Screen prints for sale

Category : Sound

Some of the screen prints I made last year during my Smithsonian residency are now available for sale – go and visit the shop to have a look. A few more should be ready in the coming weeks.

Sound Signature: Explorer 7

These are all from my Sound Signatures series, which are screen prints of spectrograms made from the sounds of rare and disappearing aircraft. Each purchase comes with a high-quality digital download of the audio recording used to create the print.

Sound Signatures

Category : Sound

I’ve finally managed to put together a little page about my recent Smithsonian Fellowship, which resulted in a series of screen prints which I’m calling “Sound Signatures”.

Sound Signatures

You can read all about the project and see photos and listen to the recordings I made. If you have any questions or comments be sure to get in touch!

Yann Seznec – Sound Signatures

A few months at the Smithsonian

Category : Sound

A few weeks ago I arrived in Washington DC to start a two month project at the Smithsonian – specifically at the National Air and Space Museum. This is for a Smithsonian Artist Research Fellowship (wonderfully shortened to SARF), which means I am embedded in the museum until early December.


My general aim is to explore the sounds of aircraft, and in my first few weeks I have been focusing on military planes in particular. I managed to record a number of WWI-era planes at the fantastic Old Rhinebeck Aerodrome…if you’re ever in the Hudson Valley area in the summer or fall I would highly recommend going to visit! The staff was wonderful and they put on an amazing show, complete with dogfighting planes, pumpkin bombs, a rascally neighbouring farmer, and dastardly villains. Before all of that got going they very kindly ran a number of their planes just for me to record, which resulted in some excellent recordings. Have a listen:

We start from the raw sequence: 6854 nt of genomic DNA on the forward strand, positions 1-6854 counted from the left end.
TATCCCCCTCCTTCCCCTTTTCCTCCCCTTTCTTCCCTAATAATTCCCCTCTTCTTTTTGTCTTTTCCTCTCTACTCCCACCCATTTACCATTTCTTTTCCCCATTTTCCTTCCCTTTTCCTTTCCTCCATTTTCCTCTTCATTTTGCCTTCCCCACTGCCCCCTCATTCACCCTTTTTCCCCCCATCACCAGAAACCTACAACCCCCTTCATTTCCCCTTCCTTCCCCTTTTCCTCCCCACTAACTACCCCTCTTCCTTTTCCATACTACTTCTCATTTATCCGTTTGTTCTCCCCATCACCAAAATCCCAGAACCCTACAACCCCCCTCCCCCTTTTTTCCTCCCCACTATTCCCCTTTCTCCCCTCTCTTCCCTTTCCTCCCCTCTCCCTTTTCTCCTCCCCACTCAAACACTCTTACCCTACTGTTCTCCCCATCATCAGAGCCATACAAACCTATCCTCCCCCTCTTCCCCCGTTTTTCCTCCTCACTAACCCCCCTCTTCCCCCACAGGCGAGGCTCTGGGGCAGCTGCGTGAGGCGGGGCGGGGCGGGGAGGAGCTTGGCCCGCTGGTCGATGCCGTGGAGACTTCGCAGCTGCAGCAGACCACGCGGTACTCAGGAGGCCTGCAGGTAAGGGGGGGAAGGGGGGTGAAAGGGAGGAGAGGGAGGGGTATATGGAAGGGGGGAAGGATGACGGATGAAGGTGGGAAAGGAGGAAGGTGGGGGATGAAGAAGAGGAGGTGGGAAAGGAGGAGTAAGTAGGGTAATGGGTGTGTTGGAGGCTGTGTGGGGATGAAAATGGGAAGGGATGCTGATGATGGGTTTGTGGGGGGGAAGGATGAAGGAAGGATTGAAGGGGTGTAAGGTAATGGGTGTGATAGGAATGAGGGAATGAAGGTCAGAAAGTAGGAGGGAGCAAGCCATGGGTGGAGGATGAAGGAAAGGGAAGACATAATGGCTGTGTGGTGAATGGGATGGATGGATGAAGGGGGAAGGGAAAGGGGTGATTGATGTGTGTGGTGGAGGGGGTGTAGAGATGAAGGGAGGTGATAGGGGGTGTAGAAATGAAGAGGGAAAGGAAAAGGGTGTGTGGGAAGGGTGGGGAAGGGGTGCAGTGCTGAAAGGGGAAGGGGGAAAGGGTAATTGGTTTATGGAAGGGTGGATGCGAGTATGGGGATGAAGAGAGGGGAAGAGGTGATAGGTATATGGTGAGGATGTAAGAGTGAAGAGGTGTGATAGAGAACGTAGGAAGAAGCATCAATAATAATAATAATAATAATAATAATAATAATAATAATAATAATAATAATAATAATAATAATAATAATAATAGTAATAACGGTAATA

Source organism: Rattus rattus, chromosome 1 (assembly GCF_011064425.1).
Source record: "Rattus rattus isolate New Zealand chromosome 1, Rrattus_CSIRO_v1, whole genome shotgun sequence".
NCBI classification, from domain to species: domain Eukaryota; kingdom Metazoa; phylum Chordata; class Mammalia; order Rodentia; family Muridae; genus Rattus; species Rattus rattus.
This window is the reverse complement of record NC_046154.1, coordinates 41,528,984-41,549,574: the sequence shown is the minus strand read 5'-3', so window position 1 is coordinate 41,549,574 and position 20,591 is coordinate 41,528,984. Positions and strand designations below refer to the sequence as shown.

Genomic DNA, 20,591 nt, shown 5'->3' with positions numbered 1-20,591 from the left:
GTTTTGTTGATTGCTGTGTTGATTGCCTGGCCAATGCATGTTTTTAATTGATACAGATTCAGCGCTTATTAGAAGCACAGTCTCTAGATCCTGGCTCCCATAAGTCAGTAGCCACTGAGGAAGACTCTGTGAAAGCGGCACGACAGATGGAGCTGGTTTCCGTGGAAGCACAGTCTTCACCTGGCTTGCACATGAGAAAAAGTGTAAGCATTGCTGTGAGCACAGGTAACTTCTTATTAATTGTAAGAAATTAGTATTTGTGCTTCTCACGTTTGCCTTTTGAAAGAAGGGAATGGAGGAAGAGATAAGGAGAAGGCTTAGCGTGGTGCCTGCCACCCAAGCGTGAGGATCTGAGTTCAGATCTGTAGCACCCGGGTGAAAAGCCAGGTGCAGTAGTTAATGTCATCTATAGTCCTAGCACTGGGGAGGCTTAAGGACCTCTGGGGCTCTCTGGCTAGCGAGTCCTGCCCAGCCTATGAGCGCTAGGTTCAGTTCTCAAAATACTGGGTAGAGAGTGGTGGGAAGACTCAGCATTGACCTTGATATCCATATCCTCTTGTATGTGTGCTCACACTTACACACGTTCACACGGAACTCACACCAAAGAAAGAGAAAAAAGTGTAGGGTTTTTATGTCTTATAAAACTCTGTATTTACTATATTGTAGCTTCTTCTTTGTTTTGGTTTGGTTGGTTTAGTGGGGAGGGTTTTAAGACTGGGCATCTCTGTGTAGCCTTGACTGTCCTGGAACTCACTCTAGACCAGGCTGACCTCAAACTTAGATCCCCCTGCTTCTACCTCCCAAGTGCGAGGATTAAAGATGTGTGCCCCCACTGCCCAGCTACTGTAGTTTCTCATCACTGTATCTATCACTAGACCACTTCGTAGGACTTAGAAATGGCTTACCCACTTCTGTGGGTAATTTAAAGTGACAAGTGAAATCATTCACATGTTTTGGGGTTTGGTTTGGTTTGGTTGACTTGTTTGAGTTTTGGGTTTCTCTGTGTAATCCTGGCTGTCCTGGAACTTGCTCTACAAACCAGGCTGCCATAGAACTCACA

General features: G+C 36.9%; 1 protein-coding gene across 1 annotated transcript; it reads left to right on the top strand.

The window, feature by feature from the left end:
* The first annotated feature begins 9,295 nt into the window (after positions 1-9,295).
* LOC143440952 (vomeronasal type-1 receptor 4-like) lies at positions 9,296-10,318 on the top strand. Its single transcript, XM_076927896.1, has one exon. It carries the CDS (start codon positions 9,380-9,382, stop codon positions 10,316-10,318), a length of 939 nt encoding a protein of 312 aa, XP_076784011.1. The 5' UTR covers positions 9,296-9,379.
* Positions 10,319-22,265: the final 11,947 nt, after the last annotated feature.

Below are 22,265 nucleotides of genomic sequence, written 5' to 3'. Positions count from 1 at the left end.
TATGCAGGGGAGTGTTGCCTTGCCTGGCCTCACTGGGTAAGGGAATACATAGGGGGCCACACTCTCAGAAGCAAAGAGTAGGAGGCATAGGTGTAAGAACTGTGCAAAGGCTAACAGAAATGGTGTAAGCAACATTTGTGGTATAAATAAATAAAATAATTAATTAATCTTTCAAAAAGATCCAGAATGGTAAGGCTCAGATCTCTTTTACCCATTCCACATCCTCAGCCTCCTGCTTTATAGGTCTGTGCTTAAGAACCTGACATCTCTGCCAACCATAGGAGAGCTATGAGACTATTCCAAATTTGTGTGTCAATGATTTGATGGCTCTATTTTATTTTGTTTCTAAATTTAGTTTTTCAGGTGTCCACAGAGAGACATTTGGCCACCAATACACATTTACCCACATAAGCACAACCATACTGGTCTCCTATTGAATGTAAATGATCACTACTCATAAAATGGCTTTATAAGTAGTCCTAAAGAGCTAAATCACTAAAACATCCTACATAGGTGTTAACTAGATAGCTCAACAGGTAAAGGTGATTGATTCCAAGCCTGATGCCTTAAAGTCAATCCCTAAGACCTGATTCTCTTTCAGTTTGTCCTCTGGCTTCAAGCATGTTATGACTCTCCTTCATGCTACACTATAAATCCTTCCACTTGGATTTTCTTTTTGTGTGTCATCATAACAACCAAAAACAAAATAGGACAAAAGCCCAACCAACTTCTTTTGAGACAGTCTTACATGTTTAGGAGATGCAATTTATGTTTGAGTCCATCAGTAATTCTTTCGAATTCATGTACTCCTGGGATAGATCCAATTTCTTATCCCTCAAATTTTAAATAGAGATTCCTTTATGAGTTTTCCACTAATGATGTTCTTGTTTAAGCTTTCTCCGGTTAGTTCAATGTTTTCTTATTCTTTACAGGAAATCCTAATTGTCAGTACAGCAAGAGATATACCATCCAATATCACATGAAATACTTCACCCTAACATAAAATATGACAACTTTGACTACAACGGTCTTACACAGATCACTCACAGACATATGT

I’ve also managed to record some WWII-era planes, which their considerably throatier 12 cylinder radial engines.

I’ve found it really interesting to make spectrograms of these recordings. This one, for example, is of the Fokker Dr.1 Triplane (the plane most strongly associated with The Red Baron). You can see the distinctive harmonics created by the air whistling through the braces of the wings – as well as the general ambient noise created by the leaves in the trees rustling above my head, and the high frequency whooshing of the air being moved by the propellor.

fokker dr1 spectrogram

Over the next few months I’ll be making more recordings and also dipping into the museum archives to see what kinds of sounds I can find. I’m really looking forward to seeing where it all leads.

All aboard the Floating Cinema

Category : Sound

Today I’m starting a new project which will keep me busy for most of the summer – I’m very pleased to be artist in residence with The Floating Cinema, a wonderful canal boat kitted out with a miniature movie theatre, for their Summer Tour, which is going from London to Bristol (which takes a rather long time by canal boat!).


For the next six weeks or so I’ll spend a bunch of time with the boat and the wonderful people at UP Projects. I’ll be running workshops and recording sounds, and at the end I’ll use all of the material I’ve collected to make a new piece of work.

I’m starting all of that today at the launch of the tour in Brentford, West London (go bees!). From 2pm-7pm I’ll have a little stall by the boat, and a small pile of microphones and recording machines. I’ll be looking for people to help me record the area, aiding me on my quest to capture the sound of Brentford. I’ll have a list of sounds I want to record – these will range from obvious (cars, the train, crosswalk beeps) to perhaps slightly more conceptual (what is the sound of gentrification? what is the sound of disparity between wealth and poverty?).

Over the course of the whole tour I’ll be uploading sounds to my soundcloud account, posting lots of pictures to my instagram, and of course tracking it all on twitter, so you can follow it all as it happens.